As for sleeping and adjusting to the night shift, I try to stay up as late as possible (into the wee hours of the morning) the night/morning before my shift. Get some room darkening curtains if you can, or use a sleep mask. Keep the room dark and cool. I always have to have a fan on for some white noise and to also help keep my room cool. Turn your phone off. I basically tell everyone that your 2pm is my 2am and they seem to understand. They know to only get ahold of me in an emergency. Sometimes I will take a Benadryl to help me sleep if I am trying to get back onto my night shift sleeping schedule.

    As for coming off of it and going back to "normal people hours" lol, I come home and sleep for a few hours, wake up, go about my day and just go to bed earlier. Some of my coworkers will work all night and stay up all day and go to bed early in the evening. I couldn't do that. Also note that it is much easier to do this when you have your shifts clustered in a row. It's much more difficult to do this when your shifts are spread out throughout the week. I personally like to have my shifts together for this reason but lately that hasn't been feasible.

    Drink coffee if you have to. I'm a coffee fiend, lol. Try to cut off your caffeine intake by 0100 or 0200 so that it won't interfere with your sleep later. If you feel like you're dragging by the time 0300 or 0400 rolls around, get up and go take a walk around the unit. Sometimes I will drink a sip or two of some coffee and that will help keep me awake. It won't interfere with my sleep, either.

    Also, drink lots of water. It's so easy to become dehydrated because we're so busy caring for others that we don't have the time to take care of ourselves.

    I also suggest putting on some sunglasses for the drive home. When light hits the eye it interferes with melatonin production, which is what your body produces in darkness and helps you sleep. Just please be careful if you have a long drive home. I'm lucky I only live about 8 minutes from where I work, but in the past I have had to drive an hour to and from work and that was very difficult for me after working 12 hours at night. I can't tell you how many times I dozed off and almost crashed into the median. It's very, very dangerous. In that case, bring some healthy snacks (like some almonds or grapes or something) and munch on your way home. Turn the music up, bring the windows down...whatever you need to do to help keep yourself awake during your drive home.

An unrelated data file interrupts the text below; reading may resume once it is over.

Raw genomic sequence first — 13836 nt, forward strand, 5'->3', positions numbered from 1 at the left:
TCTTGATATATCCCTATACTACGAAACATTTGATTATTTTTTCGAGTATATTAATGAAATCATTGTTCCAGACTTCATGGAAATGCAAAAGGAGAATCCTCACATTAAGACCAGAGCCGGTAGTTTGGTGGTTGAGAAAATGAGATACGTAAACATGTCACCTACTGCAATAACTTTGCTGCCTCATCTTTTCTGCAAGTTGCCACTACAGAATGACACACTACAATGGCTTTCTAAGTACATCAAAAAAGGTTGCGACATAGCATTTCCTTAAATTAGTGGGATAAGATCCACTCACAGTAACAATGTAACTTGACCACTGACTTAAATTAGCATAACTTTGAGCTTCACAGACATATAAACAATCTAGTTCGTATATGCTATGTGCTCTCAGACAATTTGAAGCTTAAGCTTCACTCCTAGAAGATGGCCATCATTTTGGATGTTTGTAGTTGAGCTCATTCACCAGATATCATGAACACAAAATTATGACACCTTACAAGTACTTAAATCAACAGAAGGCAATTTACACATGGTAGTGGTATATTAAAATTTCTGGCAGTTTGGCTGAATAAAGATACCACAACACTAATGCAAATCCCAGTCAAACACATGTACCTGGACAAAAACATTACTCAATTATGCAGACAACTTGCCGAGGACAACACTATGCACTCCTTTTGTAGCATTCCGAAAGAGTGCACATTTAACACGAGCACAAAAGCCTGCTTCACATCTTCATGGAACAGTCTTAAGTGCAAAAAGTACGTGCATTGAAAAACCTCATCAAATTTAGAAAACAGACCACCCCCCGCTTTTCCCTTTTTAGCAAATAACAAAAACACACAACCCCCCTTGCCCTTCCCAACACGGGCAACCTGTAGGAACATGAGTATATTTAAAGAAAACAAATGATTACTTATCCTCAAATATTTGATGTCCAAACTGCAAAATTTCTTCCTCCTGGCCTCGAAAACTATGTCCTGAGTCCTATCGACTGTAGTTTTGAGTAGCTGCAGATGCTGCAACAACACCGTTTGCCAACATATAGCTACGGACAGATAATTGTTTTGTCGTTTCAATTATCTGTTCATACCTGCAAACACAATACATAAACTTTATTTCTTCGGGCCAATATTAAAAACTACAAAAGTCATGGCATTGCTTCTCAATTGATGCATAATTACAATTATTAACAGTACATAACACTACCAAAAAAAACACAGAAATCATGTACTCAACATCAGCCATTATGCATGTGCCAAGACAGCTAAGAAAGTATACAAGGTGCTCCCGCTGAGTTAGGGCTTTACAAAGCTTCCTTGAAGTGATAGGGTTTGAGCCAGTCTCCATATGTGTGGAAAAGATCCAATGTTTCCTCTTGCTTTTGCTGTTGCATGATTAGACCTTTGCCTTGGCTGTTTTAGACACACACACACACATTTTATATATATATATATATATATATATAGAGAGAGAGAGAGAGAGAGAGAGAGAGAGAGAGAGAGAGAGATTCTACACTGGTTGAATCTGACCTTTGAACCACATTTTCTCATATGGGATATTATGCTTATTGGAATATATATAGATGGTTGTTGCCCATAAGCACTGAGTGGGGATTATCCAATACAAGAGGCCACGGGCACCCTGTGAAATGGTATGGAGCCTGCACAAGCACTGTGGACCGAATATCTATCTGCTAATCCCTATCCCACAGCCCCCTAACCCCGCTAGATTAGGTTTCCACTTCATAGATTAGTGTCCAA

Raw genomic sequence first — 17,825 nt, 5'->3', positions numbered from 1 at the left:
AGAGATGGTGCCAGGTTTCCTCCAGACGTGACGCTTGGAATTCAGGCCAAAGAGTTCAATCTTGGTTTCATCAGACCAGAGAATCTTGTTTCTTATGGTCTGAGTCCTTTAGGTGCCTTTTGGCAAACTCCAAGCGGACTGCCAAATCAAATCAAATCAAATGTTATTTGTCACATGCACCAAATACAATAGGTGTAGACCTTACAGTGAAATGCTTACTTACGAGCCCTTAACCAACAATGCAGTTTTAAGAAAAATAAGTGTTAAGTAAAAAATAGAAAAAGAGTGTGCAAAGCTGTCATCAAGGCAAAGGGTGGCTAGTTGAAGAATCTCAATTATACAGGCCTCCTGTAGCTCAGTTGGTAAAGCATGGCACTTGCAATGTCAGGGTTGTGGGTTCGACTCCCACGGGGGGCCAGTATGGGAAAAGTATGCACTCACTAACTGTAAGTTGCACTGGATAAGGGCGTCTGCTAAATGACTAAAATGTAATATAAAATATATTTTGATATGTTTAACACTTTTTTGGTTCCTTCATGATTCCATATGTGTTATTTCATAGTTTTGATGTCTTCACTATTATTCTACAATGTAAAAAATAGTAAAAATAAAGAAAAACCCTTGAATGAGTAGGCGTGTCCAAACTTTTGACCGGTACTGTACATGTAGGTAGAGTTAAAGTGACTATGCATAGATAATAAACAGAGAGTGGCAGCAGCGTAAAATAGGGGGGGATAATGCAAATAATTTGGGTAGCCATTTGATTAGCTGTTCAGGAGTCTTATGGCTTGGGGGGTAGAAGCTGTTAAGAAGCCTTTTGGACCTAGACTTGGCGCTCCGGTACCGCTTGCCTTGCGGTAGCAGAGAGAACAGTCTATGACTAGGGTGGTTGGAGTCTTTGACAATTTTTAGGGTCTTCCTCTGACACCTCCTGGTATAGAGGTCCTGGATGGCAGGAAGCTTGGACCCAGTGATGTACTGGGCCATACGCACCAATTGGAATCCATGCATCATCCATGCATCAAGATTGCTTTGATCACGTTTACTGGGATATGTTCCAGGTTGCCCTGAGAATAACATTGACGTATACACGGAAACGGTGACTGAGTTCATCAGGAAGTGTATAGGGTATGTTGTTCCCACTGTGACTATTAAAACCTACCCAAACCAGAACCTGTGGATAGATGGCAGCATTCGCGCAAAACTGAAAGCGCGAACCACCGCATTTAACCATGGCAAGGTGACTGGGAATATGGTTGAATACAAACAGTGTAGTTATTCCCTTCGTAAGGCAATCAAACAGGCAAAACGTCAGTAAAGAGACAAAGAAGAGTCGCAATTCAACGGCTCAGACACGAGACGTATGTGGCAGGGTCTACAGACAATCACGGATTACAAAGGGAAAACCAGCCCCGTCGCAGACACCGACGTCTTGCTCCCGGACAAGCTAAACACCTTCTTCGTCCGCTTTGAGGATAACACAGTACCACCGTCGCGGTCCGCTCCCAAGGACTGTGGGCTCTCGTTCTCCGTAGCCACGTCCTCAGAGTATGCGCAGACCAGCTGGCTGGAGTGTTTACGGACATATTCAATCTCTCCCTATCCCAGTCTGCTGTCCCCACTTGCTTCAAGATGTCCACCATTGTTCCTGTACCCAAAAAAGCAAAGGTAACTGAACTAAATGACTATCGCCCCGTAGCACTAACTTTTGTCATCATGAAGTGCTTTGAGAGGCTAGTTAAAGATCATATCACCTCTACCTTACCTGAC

When I do get home, it's usually between 0730-0800. It depends, really. Some mornings I get home earlier, some I get home later. I'll take a shower then go straight to bed. I usually sleep until about 3 or 4pm but sometimes that isn't always feasible. If I can't sleep well, I'll get up and do whatever and then I can usually squeeze in a nap before my shift starts.

    As for food, I usually take leftovers. The crockpot has become my best friend. I'm always too tired to cook when I'm on my night shift schedule so I have learned to make good use of the crockpot. Prep time is usually very minimal so I just throw in whatever I am making the morning of and when I wake up, dinner is already done. I also love snacks. I take a lot of fresh fruit (bananas are a favorite, also apples, grapes, blueberries/blackberries/raspberries), maybe some string cheese, greek yogurt (I love both Oikos and Chobani), granola bar(s) (I like Kashi), some PB and crackers (or with an apple! delicious!), etc.
  8. by   silverbat
    these are good responses and I can't add more, but will say that if you do a search in the search engine for allnurses, you will find numerous responses on simliar threads that might help you out. I worked nights 15 years and LOVE them.... I work days now,,,,
  9. by   eelise11
    Thank you all so much!
  10. by   copeRN
    practice yoga and meditation. Im serious. You can't let work bring you down and when you practice stopping and breathing and being in the moment you drive away stress. Exercising and eating right will keep you happy and strong. Those hrs are hard work but you can do it and with a healthy mind you will stay positive at work and at home!
    Last edit by copeRN on Aug 31, '13 : Reason: typo
  11. by   NurseNightOwl
    Avoid fast food breakfast on the way home, especially if you're going to bed right when you get home. I've gained a few lbs in just the 1 month since starting my first job (nights in LTC).